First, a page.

Christian Today report- Campaigners have hailed an announcement by the Director of Public Prosecutions, Alison Saunders, that men must be able to show that women have consented to sex in cases where they are accused of rape.
However, a Christian activist and consultant told Christian Today that a change in society’s attitude was also needed and warned that the Church needed to examine its theology about women.
Saunders said that the legal system should recognise the fact that sometimes a woman might not be in a position to give their consent, for instance because she is drunk or frightened.
The move does not mark a change in the law; footballer Ched Evans has been at the centre of a long-running row after he was found guilty of raping a woman who was drunk. However, convictions have sometimes been hard to secure and Evans has continued to protest his innocence.
“Consent to sexual activity is not a grey area – in law it is clearly defined and must be given fully and freely,” Saunders said.
“It is not a crime to drink, but it is a crime for a rapist to target someone who is no longer capable of consenting to sex though drink.
“These tools take us well beyond the old saying ‘no means no’ – it is now well established that many rape victims freeze rather than fight as a protective and coping mechanism.
“We want police and prosecutors to make sure they ask in every case where consent is the issue – how did the suspect know the complainant was saying yes and doing so freely and knowingly?”
Natalie Collins, a consultant who works in the field of gender equality, told Christian Today that the DPP had sent a “powerful signal” through her words. “This is a brilliant thing. The challenge will be to implement it and make the effort to put the guidance in place,” she said.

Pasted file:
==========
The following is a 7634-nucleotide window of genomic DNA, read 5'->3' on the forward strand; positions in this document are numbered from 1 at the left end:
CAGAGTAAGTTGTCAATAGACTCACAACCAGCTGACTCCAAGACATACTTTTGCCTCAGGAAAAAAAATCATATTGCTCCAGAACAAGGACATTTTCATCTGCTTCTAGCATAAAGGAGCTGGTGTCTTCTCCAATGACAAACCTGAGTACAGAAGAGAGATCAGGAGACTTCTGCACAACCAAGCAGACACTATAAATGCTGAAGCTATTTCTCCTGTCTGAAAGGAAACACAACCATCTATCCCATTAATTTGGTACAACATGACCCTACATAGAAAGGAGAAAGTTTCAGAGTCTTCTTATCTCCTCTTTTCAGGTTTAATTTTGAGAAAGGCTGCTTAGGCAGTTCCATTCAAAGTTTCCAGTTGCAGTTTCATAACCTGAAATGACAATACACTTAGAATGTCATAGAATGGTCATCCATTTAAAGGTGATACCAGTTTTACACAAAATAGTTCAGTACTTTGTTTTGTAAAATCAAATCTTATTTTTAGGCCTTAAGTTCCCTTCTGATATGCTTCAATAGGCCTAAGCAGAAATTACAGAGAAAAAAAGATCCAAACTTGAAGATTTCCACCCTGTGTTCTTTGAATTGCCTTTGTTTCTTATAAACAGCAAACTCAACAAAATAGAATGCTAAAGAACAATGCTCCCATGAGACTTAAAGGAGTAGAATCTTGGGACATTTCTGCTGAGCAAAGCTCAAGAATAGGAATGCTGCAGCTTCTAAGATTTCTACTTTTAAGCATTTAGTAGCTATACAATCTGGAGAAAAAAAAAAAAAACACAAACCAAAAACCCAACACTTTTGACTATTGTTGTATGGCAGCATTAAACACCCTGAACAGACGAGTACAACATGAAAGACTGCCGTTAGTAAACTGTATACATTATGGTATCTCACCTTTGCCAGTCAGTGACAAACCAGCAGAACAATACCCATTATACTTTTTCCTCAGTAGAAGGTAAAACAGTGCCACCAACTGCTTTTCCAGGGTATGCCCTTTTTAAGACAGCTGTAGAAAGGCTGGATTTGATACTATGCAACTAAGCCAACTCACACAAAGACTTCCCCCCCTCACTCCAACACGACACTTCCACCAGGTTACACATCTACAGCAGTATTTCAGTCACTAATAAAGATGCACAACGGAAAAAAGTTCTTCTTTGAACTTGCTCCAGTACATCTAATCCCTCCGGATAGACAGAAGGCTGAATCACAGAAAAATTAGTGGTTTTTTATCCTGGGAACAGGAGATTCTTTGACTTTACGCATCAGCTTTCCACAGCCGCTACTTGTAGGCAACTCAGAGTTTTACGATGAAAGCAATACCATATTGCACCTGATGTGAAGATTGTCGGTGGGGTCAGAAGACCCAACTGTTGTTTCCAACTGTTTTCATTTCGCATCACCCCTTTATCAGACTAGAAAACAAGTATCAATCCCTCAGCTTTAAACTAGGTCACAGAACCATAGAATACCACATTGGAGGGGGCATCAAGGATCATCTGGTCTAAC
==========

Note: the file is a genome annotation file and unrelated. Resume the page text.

However, she added that as well as increasing the number of convictions in rape cases, in order to reduce the incidence of rape itself it was necessary to change public attitudes. “We are all complicit, we all have views about what is ‘real’ rape and about the kind of person who is involved.
“Changing attitudes and beliefs is the hardest thing to do.”
She said that churches could play an important role in this, but that they tended not to address the issue other than to provide pastoral support in cases of rape by strangers. “Abuse by partners is a massive issue. There is teaching about headship, the sanctity of marriage, complementarianism. In churches there can be an acceptance of pressure on a woman to have sex and an assumption that men have a higher sex drive and can’t help themselves.
“The Church has a massive opportunity to make a difference on this issue, but we need to do a lot of soul-searching about how our theology has contributed to it.”
Collins warned that churches with young people focused too narrowly on persuading them to reserve sex for marriage. “If the teaching is that sex before marriage is only bad and sex after marriage is all good, it’s missing whole areas about consent,” she said.
Source: Christian Today
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